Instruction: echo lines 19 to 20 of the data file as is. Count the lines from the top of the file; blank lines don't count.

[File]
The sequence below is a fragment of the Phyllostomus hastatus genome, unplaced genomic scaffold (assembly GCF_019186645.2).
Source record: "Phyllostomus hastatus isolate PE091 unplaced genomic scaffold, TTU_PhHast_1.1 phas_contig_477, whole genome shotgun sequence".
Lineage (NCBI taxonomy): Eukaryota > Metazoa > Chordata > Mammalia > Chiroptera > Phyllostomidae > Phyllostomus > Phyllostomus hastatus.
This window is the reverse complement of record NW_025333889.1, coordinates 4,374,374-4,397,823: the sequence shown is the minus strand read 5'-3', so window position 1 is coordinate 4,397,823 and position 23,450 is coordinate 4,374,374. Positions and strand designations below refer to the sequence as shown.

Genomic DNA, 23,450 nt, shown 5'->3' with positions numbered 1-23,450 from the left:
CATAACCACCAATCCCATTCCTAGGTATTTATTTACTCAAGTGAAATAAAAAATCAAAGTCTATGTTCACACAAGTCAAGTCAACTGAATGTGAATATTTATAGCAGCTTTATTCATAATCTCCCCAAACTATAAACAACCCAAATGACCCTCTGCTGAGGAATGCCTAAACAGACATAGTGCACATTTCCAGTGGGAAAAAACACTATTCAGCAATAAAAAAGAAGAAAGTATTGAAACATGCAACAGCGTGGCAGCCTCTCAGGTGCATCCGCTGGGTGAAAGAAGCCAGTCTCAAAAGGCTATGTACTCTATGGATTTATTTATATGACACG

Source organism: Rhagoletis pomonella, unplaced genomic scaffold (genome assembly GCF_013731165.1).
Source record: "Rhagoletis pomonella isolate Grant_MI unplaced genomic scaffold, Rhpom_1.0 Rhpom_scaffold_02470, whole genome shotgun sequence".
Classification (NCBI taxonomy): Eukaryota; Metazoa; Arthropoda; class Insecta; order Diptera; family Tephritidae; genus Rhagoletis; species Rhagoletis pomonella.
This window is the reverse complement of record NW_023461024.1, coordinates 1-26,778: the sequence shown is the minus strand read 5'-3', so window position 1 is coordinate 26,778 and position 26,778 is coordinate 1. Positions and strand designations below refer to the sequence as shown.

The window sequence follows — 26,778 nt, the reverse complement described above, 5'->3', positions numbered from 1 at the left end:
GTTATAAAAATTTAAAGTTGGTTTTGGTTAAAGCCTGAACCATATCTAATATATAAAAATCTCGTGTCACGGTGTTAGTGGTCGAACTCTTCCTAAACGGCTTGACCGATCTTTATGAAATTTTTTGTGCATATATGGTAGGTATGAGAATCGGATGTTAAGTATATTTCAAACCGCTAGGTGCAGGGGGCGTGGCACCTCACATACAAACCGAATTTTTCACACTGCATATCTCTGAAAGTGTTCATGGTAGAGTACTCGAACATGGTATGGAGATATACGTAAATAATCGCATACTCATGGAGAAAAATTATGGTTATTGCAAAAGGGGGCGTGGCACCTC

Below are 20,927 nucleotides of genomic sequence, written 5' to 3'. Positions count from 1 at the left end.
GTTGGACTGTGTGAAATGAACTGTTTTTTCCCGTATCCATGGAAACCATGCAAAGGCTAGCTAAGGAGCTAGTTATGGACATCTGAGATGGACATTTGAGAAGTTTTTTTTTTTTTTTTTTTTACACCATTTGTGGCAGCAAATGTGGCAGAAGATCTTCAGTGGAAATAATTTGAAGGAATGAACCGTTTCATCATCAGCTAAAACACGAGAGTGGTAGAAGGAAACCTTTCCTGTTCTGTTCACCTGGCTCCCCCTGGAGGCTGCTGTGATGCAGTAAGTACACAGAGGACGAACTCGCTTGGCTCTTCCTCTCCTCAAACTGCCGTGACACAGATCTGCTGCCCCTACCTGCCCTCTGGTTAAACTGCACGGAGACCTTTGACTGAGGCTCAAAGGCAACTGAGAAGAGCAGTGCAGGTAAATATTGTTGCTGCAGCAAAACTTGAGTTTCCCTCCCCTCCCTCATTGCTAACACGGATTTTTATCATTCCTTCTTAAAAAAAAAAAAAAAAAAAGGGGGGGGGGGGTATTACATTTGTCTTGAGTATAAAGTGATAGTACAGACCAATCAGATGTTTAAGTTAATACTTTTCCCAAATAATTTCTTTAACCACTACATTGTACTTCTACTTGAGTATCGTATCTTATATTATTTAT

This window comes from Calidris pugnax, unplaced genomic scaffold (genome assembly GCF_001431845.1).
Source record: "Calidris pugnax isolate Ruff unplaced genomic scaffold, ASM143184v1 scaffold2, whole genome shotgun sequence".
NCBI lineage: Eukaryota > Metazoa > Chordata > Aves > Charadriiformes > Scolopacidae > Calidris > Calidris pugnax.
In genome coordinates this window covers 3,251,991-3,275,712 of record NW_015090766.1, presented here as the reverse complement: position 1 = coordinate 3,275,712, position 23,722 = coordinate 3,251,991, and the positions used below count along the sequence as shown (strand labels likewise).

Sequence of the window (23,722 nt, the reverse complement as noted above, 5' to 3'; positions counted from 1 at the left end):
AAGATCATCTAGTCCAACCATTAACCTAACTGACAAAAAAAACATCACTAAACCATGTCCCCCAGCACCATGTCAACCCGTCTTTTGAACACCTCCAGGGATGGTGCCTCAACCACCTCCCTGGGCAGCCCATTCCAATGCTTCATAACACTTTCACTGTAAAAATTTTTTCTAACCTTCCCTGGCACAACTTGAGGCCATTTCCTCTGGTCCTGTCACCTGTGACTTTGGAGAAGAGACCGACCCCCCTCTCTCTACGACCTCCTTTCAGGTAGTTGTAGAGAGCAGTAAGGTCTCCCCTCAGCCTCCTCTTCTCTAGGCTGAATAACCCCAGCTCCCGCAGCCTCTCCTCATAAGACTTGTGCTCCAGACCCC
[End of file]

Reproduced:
Sequence of the window (23,722 nt, the reverse complement as noted above, 5' to 3'; positions counted from 1 at the left end):
AAGATCATCTAGTCCAACCATTAACCTAACTGACAAAAAAAACATCACTAAACCATGTCCCCCAGCACCATGTCAACCCGTCTTTTGAACACCTCCAGGGATGGTGCCTCAACCACCTCCCTGGGCAGCCCATTCCAATGCTTCATAACACTTTCACTGTAAAAATTTTTTCTAACCTTCCCTGGCACAACTTGAGGCCATTTCCTCTGGTCCTGTCACCTGTGACTTTGGAGAAGAGACCGACCCCCCTCTCTCTACGACCTCCTTTCAGGTAGTTGTAGAGAGCAGTAAGGTCTCCCCTCAGCCTCCTCTTCTCTAGGCTGAATAACCCCAGCTCCCGCAGCCTCTCCTCATAAGACTTGTGCTCCAGACCCC